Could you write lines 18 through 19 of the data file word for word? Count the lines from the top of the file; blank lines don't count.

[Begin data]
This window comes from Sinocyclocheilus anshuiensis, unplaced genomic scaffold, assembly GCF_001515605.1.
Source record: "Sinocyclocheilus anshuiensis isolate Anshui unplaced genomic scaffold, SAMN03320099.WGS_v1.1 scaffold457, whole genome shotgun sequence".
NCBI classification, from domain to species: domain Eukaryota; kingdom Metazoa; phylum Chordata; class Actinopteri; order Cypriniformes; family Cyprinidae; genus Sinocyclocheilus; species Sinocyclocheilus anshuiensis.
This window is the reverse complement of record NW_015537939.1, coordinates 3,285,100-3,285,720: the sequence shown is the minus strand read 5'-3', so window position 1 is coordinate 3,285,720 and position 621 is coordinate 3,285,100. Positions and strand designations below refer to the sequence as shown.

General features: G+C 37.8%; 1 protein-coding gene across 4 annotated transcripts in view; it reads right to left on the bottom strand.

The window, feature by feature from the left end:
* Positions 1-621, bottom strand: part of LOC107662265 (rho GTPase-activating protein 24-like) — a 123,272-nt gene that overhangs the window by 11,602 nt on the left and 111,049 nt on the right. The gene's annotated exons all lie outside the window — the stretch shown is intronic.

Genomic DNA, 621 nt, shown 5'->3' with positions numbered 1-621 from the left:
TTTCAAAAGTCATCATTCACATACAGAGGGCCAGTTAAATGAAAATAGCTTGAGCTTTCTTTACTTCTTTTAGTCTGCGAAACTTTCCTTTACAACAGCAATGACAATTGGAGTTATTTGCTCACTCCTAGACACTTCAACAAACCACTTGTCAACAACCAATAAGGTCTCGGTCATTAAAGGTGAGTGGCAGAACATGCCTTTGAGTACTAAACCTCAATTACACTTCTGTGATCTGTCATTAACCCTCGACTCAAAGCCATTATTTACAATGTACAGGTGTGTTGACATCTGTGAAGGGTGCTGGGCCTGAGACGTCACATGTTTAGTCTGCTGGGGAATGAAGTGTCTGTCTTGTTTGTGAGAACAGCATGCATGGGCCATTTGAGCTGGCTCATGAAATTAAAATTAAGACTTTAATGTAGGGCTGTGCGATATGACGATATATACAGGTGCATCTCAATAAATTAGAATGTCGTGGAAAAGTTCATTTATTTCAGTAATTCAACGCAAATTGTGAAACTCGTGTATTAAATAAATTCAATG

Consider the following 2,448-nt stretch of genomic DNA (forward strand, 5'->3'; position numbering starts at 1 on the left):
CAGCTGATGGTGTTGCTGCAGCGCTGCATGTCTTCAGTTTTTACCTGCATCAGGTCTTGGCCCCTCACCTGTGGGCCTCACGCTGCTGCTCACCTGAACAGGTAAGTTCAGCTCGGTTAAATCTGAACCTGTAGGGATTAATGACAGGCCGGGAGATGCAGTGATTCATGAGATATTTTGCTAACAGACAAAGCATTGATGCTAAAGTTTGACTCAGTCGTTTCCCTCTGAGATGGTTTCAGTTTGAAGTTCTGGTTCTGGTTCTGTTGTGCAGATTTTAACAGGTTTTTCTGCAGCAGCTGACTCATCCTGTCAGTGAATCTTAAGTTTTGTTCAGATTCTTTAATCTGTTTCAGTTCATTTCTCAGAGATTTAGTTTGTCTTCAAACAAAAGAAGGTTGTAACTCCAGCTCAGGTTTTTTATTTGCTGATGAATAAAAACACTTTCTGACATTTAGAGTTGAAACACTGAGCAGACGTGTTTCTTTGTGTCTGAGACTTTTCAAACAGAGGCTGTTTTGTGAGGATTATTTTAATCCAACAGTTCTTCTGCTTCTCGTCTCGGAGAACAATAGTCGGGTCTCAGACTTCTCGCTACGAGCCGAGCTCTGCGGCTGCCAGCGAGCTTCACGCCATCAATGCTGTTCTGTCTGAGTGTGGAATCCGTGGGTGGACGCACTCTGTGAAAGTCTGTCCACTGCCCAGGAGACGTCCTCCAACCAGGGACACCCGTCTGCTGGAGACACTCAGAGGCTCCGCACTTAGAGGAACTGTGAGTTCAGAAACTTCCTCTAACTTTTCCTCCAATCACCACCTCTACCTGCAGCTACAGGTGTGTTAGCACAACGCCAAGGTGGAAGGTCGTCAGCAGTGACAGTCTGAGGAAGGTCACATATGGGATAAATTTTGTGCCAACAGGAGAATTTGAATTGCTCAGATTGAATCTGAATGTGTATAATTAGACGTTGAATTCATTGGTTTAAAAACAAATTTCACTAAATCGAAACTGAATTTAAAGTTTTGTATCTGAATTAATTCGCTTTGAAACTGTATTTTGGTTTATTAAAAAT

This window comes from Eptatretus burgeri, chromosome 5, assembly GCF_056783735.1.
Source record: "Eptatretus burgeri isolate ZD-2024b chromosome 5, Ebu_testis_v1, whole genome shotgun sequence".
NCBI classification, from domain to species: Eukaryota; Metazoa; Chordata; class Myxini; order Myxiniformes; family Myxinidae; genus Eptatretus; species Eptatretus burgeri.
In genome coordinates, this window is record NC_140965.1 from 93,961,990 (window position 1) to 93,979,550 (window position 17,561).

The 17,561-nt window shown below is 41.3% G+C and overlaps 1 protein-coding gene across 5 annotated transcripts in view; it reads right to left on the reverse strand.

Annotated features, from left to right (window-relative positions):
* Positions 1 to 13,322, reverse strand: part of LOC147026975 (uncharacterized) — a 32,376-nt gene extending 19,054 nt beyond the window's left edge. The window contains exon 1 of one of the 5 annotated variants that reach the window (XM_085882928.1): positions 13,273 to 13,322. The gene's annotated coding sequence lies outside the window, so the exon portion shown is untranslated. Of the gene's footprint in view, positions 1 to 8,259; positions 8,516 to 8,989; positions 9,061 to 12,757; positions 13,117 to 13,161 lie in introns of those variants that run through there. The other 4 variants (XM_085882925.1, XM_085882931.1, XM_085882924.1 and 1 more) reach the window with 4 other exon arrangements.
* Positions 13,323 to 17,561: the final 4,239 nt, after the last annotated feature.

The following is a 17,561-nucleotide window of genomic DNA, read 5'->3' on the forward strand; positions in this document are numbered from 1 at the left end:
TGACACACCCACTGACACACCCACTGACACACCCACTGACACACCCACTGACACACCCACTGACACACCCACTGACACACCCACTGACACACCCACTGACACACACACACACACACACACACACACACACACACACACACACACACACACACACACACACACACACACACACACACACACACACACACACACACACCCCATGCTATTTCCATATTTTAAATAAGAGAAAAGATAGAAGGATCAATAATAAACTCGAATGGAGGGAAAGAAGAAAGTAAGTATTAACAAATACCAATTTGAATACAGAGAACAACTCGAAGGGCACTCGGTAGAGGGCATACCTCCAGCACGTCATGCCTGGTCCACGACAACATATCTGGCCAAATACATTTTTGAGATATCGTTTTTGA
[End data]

* Positions 1 to 13,322, reverse strand: part of LOC147026975 (uncharacterized) — a 32,376-nt gene extending 19,054 nt beyond the window's left edge. The window contains exon 1 of one of the 5 annotated variants that reach the window (XM_085882928.1): positions 13,273 to 13,322. The gene's annotated coding sequence lies outside the window, so the exon portion shown is untranslated. Of the gene's footprint in view, positions 1 to 8,259; positions 8,516 to 8,989; positions 9,061 to 12,757; positions 13,117 to 13,161 lie in introns of those variants that run through there. The other 4 variants (XM_085882925.1, XM_085882931.1, XM_085882924.1 and 1 more) reach the window with 4 other exon arrangements.
* Positions 13,323 to 17,561: the final 4,239 nt, after the last annotated feature.